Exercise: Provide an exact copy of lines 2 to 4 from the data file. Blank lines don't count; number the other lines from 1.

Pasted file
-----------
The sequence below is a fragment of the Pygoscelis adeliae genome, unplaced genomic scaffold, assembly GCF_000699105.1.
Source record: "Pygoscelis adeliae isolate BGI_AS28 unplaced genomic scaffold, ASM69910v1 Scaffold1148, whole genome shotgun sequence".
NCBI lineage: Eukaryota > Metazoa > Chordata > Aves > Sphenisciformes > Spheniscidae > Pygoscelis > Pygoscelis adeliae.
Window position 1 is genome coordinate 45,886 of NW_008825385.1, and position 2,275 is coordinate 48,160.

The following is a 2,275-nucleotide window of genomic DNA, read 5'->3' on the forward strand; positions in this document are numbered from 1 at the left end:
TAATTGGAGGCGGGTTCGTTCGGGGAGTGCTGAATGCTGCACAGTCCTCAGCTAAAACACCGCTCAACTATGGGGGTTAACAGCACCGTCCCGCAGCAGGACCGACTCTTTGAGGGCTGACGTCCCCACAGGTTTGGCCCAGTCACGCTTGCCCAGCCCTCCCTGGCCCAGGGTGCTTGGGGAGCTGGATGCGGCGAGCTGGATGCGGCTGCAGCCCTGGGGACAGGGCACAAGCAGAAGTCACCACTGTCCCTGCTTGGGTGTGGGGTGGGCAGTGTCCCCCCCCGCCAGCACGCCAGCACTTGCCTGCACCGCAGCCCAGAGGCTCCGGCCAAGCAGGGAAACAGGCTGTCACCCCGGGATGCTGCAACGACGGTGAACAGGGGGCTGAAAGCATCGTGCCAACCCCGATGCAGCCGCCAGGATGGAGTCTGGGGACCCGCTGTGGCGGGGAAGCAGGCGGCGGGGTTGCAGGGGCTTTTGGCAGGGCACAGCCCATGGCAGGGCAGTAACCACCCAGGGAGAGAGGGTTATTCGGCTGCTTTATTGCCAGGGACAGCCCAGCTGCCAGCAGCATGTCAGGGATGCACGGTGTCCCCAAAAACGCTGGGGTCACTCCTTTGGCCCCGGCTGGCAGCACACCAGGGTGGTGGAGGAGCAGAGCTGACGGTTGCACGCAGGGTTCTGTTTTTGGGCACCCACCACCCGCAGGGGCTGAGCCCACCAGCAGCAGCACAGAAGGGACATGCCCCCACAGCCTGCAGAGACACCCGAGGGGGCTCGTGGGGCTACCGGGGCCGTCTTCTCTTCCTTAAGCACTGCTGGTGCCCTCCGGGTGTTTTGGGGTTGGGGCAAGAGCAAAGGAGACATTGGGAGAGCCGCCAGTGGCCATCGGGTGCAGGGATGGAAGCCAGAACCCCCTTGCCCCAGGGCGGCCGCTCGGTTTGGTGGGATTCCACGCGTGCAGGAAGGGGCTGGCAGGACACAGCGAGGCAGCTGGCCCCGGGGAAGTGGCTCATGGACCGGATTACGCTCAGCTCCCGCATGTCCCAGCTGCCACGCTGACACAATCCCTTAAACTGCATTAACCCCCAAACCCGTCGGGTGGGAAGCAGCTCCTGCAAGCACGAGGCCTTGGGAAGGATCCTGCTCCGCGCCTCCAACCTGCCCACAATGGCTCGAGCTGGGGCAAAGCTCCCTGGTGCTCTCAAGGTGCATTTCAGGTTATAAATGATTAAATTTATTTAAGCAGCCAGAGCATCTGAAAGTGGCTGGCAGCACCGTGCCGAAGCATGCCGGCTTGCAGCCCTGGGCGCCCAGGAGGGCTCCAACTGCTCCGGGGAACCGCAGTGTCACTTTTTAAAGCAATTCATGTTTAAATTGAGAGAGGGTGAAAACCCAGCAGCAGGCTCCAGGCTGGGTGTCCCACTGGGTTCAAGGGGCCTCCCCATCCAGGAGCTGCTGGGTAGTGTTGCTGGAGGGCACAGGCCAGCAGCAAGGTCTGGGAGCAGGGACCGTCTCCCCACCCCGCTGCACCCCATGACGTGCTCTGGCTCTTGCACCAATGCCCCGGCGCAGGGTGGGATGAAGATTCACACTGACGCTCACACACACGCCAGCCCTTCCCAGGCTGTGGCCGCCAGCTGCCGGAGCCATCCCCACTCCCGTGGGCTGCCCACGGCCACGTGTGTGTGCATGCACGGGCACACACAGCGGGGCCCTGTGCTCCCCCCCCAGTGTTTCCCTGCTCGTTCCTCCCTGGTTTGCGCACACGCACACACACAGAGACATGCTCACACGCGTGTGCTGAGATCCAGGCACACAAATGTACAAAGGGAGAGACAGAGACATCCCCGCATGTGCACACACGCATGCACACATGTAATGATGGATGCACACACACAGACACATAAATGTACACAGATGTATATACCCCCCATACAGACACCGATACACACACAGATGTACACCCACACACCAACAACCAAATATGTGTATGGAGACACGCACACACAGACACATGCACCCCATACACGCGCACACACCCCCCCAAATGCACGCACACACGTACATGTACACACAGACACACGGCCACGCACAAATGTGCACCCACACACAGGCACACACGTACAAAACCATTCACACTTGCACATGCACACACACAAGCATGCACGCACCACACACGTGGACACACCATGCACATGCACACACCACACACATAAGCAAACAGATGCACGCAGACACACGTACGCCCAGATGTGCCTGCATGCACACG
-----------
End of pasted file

Source record: "Pygoscelis adeliae isolate BGI_AS28 unplaced genomic scaffold, ASM69910v1 Scaffold1148, whole genome shotgun sequence".
NCBI lineage: Eukaryota > Metazoa > Chordata > Aves > Sphenisciformes > Spheniscidae > Pygoscelis > Pygoscelis adeliae.
Window position 1 is genome coordinate 45,886 of NW_008825385.1, and position 2,275 is coordinate 48,160.